One week from Sunday, as thousands of leaders from around the world come to New York for the UN Climate Summit, tens of thousands of concerned American citizens will be marching in the streets demanding international action to end the climate crisis.
Click here to find out how to join the People’s Climate March.
Organizers are expressing hope that this will be the largest climate march ever. If there ever was a time when the climate needed people to show up in the streets, it is now.
The UN Climate Summit, starting Sept. 23, is working towards an international agreement less formal, and less binding, than a treaty, but averts the need to win over two-thirds of the U.S. Senate for ratification. The goal is for nations to sign the agreement at the next UN Climate Change Conference in December 2015. This month’s summit begins the hard work of deciding what the agreement should say.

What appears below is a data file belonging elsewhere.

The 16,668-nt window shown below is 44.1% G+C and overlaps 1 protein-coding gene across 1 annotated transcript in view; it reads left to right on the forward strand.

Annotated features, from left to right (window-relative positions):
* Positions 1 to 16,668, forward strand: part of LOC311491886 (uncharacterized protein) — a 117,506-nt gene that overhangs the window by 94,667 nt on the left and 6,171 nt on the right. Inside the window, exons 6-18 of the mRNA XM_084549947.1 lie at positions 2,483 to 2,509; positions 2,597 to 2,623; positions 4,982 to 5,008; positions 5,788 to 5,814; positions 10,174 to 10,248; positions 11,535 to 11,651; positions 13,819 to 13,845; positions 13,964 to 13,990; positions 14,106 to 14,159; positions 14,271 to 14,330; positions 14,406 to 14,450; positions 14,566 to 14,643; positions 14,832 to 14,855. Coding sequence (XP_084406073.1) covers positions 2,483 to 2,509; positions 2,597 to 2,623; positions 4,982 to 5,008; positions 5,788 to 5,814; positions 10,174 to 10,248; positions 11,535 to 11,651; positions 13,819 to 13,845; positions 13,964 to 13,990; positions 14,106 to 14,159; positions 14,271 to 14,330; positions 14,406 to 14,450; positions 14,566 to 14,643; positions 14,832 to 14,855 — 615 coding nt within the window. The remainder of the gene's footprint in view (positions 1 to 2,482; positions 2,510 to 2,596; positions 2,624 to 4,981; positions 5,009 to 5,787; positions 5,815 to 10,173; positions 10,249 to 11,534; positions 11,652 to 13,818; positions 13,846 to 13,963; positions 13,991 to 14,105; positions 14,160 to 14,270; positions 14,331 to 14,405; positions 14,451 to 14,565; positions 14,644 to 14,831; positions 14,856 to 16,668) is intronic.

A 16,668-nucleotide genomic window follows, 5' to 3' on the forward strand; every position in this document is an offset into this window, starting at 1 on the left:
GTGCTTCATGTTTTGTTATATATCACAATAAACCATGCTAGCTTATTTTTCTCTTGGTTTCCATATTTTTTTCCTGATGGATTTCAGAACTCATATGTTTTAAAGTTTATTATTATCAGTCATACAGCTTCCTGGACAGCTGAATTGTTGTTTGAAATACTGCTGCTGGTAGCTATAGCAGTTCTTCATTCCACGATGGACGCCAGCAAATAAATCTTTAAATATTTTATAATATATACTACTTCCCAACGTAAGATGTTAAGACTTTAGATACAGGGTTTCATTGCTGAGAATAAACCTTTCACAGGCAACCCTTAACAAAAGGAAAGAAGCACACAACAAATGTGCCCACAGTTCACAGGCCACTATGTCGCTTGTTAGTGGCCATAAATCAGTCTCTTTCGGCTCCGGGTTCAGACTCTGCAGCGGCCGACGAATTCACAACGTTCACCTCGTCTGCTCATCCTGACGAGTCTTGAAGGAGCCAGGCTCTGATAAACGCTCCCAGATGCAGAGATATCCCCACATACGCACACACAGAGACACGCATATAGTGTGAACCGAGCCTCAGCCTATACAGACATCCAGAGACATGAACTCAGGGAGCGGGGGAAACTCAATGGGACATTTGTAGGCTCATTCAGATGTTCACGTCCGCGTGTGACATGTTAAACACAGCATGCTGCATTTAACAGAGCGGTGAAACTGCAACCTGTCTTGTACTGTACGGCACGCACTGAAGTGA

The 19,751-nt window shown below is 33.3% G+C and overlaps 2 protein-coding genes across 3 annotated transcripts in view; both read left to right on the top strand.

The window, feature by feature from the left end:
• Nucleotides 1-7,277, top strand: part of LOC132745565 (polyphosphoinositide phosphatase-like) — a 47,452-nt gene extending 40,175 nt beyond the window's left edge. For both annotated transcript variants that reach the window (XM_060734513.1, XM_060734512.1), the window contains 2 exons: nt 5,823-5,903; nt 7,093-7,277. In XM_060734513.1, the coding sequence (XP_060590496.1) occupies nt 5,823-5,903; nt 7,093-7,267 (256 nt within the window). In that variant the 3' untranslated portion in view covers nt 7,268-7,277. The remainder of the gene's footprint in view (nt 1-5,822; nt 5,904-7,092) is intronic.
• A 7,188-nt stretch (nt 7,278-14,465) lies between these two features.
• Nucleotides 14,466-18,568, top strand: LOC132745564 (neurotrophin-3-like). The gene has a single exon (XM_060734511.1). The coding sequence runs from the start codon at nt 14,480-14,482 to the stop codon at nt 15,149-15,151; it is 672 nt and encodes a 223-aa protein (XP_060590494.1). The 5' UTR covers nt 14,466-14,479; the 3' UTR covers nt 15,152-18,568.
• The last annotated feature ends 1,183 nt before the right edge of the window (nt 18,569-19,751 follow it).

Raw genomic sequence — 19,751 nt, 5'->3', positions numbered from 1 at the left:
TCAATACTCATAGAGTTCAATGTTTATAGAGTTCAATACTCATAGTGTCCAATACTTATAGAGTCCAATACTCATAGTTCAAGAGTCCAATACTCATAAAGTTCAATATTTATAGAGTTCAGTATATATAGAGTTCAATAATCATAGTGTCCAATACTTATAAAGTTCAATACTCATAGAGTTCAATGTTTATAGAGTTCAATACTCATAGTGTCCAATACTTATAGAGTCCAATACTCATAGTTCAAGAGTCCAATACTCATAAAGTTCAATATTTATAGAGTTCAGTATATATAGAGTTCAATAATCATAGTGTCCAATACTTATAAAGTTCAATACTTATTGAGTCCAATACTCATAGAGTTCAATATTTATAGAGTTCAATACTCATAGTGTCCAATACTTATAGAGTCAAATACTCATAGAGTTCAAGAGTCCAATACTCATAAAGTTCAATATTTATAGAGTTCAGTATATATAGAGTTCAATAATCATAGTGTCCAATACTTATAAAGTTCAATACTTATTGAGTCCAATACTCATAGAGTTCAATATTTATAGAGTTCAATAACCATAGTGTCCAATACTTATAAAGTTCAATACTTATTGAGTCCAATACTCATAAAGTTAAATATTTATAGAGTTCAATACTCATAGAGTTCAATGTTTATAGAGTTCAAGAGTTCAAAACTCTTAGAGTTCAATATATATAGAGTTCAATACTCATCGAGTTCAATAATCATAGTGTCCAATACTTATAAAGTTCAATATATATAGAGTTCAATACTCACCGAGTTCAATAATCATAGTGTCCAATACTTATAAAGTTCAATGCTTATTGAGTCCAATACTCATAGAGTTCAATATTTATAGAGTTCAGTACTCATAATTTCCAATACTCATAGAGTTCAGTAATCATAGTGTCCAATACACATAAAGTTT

One of the many obstacles for an agreement is convincing the rest of the world that America is going to lead and follow through. The more America is willing to do, the more other countries will step up. Other nations may believe Obama is sincere, but they know he only has two more years in office. They cannot know who will take charge in 2017, and if that person will be entering office on a wave of anti-environmental backlash, let alone what Congress might do.
The world wants to know that America as a whole is on board. The stronger the perception that the American people have the Obama administration’s back on climate, the greater the leverage Obama will have to negotiate an effective international deal.
Therefore, when the world sees the streets of New York jammed with people from all walks of life demanding action on climate, that will put the best face on America, and set the stage for a productive, constructive UN summit.
If you are able to make it to NYC on Sept. 21, click here to learn how you can take part in the People’s Climate March.